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New Footage Shows How Ukraine Destroyed Russian Rocket Launcher

TOR M2 Attack in Ukraine
TOR M2 Attack in Ukraine

A 23-second video shared on Twitter by Ukraine Weapons Tracker (@UAWeapons) provided a bird’s eye view of the destruction of a Russian BM-21 Grad 122mm multiple rocket launcher in Kherson Oblast.

The vehicle was positioned off of a road near a line of trees when it was struck by Ukrainian counter-battery fire.

At the end of the brief clip, the BM-21 was seen smoldering. No Russian troops appeared to have survived the attack.

It is unclear from the footage what type of weapon struck the rocket launcher, but Ukraine has been employing its British-made M777 155mm howitzers in the region to great success.

The same drone that recorded the footage was likely used to help the Ukrainians target the BM-21, which would explain the pinpoint accuracy of the counter-battery fire. 

The Ukrainians may have even employed the M982 Excalibur 155mm GPS-guided munition, which allows for accurate fire at a range of up to 40 km (25 miles).

History of the BM-21

Regardless of the weapon used, the video made it clear that the Russian military has one fewer BM-21 Grad in service.

First introduced in 1963, the self-propelled 122mm multiple rocket launcher is likely among the oldest ground systems currently deployed in the fighting in the war. 

The BM-21 Grad was first used in combat in March 1969 during the Sino-Soviet border conflict and was subsequently used in the Second Indochina War (the Vietnam War), as well as in dozens of conflicts in Africa and Asia.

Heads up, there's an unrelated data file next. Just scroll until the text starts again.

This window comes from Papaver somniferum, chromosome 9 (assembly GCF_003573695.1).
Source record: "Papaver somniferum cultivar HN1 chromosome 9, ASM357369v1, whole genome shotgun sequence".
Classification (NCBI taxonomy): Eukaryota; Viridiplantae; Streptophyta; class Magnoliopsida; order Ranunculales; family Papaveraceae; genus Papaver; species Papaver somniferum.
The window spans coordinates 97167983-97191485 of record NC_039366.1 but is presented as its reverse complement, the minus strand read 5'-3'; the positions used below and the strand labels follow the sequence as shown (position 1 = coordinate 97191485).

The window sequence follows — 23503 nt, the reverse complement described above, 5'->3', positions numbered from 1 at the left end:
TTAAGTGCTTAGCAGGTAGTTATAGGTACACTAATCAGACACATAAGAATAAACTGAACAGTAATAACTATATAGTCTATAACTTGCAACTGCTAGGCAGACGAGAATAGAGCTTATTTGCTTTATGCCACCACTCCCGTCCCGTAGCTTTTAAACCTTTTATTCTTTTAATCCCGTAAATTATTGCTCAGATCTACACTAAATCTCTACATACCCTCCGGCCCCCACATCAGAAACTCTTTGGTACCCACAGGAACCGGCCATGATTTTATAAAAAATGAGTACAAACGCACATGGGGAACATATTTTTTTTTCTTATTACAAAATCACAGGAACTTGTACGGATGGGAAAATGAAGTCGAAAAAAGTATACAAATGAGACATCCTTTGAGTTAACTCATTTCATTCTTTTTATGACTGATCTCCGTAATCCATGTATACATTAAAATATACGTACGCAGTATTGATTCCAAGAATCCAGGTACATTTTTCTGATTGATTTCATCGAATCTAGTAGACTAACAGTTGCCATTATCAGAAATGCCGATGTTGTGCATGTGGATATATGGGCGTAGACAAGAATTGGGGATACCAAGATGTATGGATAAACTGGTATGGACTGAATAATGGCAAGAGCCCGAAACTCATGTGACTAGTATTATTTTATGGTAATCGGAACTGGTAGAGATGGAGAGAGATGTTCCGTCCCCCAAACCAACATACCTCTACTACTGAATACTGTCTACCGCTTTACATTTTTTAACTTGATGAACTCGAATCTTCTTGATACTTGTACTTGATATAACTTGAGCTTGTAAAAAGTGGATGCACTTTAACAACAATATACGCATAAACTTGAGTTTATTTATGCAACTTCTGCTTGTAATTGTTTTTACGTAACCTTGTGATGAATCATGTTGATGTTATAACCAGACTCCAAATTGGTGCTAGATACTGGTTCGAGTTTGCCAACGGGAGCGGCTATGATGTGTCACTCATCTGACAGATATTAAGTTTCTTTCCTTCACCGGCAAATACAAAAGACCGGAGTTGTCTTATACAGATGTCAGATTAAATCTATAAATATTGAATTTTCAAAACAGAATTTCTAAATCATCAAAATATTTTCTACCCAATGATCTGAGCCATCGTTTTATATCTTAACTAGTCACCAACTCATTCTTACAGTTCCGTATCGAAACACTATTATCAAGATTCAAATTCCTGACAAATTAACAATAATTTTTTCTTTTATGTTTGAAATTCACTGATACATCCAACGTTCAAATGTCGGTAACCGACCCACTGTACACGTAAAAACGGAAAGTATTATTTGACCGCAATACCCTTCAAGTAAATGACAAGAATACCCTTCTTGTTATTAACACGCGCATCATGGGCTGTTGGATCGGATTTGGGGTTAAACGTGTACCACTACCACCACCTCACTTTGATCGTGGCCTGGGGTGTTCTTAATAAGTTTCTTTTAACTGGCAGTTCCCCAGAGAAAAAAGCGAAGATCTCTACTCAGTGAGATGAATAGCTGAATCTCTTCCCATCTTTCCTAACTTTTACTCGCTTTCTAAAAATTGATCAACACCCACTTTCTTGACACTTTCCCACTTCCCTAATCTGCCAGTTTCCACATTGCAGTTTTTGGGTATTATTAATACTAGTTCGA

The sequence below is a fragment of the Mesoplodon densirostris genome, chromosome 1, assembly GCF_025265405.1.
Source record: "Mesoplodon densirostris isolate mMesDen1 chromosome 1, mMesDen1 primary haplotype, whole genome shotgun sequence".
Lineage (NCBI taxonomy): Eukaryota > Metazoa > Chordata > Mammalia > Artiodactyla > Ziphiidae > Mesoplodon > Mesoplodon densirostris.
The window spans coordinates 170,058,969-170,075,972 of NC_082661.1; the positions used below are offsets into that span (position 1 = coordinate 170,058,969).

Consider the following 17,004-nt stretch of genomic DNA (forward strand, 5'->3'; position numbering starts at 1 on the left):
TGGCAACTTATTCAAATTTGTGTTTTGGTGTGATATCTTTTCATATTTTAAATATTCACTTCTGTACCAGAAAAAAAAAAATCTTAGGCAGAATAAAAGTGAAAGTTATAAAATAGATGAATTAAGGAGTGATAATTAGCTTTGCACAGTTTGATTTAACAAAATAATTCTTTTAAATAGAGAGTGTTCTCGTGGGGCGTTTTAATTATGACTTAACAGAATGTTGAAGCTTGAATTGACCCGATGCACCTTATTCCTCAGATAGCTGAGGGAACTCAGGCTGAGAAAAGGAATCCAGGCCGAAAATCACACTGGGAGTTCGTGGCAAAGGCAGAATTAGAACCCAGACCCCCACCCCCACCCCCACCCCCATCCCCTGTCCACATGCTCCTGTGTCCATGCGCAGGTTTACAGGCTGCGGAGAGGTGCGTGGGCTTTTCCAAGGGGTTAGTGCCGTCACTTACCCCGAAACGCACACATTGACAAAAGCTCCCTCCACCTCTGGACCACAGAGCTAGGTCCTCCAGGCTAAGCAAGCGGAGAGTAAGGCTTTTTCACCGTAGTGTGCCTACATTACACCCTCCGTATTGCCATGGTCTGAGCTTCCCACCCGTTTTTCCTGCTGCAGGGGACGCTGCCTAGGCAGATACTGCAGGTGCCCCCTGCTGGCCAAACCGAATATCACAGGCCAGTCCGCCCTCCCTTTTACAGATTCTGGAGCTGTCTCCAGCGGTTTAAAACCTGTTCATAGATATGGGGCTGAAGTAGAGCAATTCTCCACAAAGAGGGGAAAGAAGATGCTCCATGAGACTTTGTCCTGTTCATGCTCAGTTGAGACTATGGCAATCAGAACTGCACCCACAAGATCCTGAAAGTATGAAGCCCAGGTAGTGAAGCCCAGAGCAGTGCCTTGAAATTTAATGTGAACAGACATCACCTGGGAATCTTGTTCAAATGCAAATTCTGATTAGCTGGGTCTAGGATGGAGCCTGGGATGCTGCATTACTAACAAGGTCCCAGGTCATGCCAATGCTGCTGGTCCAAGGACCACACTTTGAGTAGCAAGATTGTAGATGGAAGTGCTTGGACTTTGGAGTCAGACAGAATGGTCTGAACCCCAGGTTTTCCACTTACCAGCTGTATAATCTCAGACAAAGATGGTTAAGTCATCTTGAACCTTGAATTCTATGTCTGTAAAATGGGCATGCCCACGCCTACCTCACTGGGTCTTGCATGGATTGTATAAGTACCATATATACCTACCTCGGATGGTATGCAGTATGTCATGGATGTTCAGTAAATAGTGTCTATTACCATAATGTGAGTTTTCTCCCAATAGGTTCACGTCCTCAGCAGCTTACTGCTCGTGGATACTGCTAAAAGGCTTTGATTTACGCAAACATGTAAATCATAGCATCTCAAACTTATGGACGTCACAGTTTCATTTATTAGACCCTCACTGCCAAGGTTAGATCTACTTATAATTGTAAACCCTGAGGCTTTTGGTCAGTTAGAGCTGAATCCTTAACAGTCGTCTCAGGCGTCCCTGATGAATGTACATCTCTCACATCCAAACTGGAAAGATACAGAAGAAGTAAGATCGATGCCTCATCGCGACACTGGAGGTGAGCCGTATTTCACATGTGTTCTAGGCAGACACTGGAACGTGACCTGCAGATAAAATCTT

During the Cold War, the Soviet Union produced nearly 100,000 launchers, which were widely exported to client states and insurgent forces around the world.

Despite the vast quantities produced, Russia was reported to have fewer than 1,000 in service as of 2012.

However, a significant number may have also been maintained in storage depots.

The platform has been upgraded as the modernized Grad-M, yet, only a few dozen of these platforms had been delivered to Kremlin forces before Russia launched its unprovoked invasion of Ukraine in late February 2022.

The system was previously sent to Russian separatist forces in the Donbas region beginning in late 2014.

Kyiv also maintained around 185 of the BM-21s, but it is not known how many of those weapons have been deployed to the frontlines.

Each platform is equipped with forty 122mm barrels, and the Grad has a rate of fire of two rounds per second, with a range of 0.5 to 52 km. The launcher is mounted to a 6×6 wheeled truck chassis that has an operational range of 405 km. It can reach a maximum speed of 75 km/h on the road.

Though the BM-21 Grad has a lower precision than gun artillery, and cannot be utilized in situations that call for pinpoint accuracy, it is considered an effective weapon for dissipating a large number of shells over an area.

However, as noted by the recent video, it may have failed to destroy its intended target and was then taken out in a pinpoint strike.

Author Experience and Expertise

A Senior Editor for 19FortyFive, Peter Suciu is a Michigan-based writer. He has contributed to more than four dozen magazines, newspapers, and websites with over 3,200 published pieces over a twenty-year career in journalism. He regularly writes about military hardware, firearms history, cybersecurity, politics, and international affairs. Peter is also a Contributing Writer for Forbes and Clearance Jobs. You can follow him on Twitter: @PeterSuciu.

Written By

Expert Biography: A Senior Editor for 1945, Peter Suciu is a Michigan-based writer who has contributed to more than four dozen magazines, newspapers, and websites with over 3,000 published pieces over a twenty-year career in journalism. He regularly writes about military hardware, firearms history, cybersecurity, and international affairs. Peter is also a Contributing Writer for Forbes. You can follow him on Twitter: @PeterSuciu.

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